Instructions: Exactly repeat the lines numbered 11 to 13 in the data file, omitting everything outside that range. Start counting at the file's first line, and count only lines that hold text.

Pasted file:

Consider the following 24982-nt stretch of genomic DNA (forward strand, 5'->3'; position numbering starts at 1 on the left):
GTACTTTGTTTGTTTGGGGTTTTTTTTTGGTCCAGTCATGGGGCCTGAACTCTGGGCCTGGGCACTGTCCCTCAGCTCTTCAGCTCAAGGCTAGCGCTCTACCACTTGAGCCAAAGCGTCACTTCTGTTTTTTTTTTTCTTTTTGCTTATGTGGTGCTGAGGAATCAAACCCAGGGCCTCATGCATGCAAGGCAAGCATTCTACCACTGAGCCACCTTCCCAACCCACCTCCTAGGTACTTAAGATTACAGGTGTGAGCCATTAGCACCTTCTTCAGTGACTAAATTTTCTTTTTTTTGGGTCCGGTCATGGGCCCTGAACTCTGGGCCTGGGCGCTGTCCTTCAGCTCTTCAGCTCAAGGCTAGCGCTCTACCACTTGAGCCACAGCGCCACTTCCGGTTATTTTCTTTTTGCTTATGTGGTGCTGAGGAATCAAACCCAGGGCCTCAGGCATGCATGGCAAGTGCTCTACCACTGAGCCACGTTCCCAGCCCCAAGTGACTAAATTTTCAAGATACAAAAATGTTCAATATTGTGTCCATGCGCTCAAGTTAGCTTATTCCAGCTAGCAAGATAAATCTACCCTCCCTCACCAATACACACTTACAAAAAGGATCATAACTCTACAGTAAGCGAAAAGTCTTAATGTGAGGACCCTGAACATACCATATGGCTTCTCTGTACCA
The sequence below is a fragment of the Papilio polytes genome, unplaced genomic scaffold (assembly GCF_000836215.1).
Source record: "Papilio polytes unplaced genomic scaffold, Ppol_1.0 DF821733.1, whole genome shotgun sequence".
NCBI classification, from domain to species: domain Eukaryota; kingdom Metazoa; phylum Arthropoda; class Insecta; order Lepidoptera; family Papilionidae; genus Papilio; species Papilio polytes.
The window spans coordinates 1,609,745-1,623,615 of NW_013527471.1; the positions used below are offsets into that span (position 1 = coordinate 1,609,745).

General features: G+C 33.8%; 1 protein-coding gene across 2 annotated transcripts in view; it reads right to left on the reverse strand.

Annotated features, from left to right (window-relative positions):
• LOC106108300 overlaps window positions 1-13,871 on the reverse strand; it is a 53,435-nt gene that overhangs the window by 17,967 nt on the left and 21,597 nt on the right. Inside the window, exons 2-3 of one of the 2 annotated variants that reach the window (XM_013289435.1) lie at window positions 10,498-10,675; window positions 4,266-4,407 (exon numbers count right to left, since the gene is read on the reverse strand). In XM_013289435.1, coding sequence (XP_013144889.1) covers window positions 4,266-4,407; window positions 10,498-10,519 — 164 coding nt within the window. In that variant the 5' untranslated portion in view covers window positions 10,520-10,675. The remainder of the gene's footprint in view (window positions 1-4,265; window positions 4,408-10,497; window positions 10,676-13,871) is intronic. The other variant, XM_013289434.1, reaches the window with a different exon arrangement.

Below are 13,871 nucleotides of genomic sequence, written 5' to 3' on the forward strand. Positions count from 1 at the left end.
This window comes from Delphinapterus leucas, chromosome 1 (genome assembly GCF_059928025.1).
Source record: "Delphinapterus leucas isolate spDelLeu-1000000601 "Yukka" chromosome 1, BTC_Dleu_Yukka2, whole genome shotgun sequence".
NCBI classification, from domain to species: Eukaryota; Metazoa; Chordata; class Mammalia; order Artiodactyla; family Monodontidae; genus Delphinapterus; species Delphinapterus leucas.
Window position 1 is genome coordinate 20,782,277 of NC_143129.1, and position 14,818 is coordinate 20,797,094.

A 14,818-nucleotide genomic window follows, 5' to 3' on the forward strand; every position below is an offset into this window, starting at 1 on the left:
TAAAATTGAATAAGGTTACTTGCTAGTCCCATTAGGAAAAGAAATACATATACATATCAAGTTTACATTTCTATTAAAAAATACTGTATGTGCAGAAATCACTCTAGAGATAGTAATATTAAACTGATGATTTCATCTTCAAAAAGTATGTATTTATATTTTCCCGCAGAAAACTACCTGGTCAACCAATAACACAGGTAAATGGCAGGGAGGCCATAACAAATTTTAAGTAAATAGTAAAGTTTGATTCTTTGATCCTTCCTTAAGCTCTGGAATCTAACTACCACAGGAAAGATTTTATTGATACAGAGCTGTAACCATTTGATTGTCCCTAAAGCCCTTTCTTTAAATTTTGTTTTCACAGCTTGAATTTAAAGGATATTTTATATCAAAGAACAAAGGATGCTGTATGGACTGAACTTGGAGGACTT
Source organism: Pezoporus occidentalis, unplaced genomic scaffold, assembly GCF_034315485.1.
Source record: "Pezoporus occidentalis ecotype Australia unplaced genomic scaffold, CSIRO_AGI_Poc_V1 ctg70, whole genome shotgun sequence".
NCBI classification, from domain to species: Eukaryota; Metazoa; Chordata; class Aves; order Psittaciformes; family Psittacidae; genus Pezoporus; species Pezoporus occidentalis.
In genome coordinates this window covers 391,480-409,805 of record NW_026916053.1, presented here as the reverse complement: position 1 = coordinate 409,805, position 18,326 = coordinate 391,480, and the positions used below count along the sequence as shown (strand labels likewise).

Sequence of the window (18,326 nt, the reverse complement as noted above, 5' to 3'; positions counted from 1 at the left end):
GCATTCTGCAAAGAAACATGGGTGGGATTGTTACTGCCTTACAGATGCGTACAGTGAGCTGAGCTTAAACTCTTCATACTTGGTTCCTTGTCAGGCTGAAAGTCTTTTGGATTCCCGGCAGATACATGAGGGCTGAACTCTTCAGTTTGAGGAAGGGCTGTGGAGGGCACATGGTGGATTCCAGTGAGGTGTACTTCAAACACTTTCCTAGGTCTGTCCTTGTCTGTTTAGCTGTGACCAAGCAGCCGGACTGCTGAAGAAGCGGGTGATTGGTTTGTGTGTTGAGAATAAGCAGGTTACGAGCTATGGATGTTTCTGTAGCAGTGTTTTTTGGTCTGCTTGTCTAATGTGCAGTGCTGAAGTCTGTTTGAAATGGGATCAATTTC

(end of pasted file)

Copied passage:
This window comes from Delphinapterus leucas, chromosome 1 (genome assembly GCF_059928025.1).
Source record: "Delphinapterus leucas isolate spDelLeu-1000000601 "Yukka" chromosome 1, BTC_Dleu_Yukka2, whole genome shotgun sequence".
NCBI classification, from domain to species: Eukaryota; Metazoa; Chordata; class Mammalia; order Artiodactyla; family Monodontidae; genus Delphinapterus; species Delphinapterus leucas.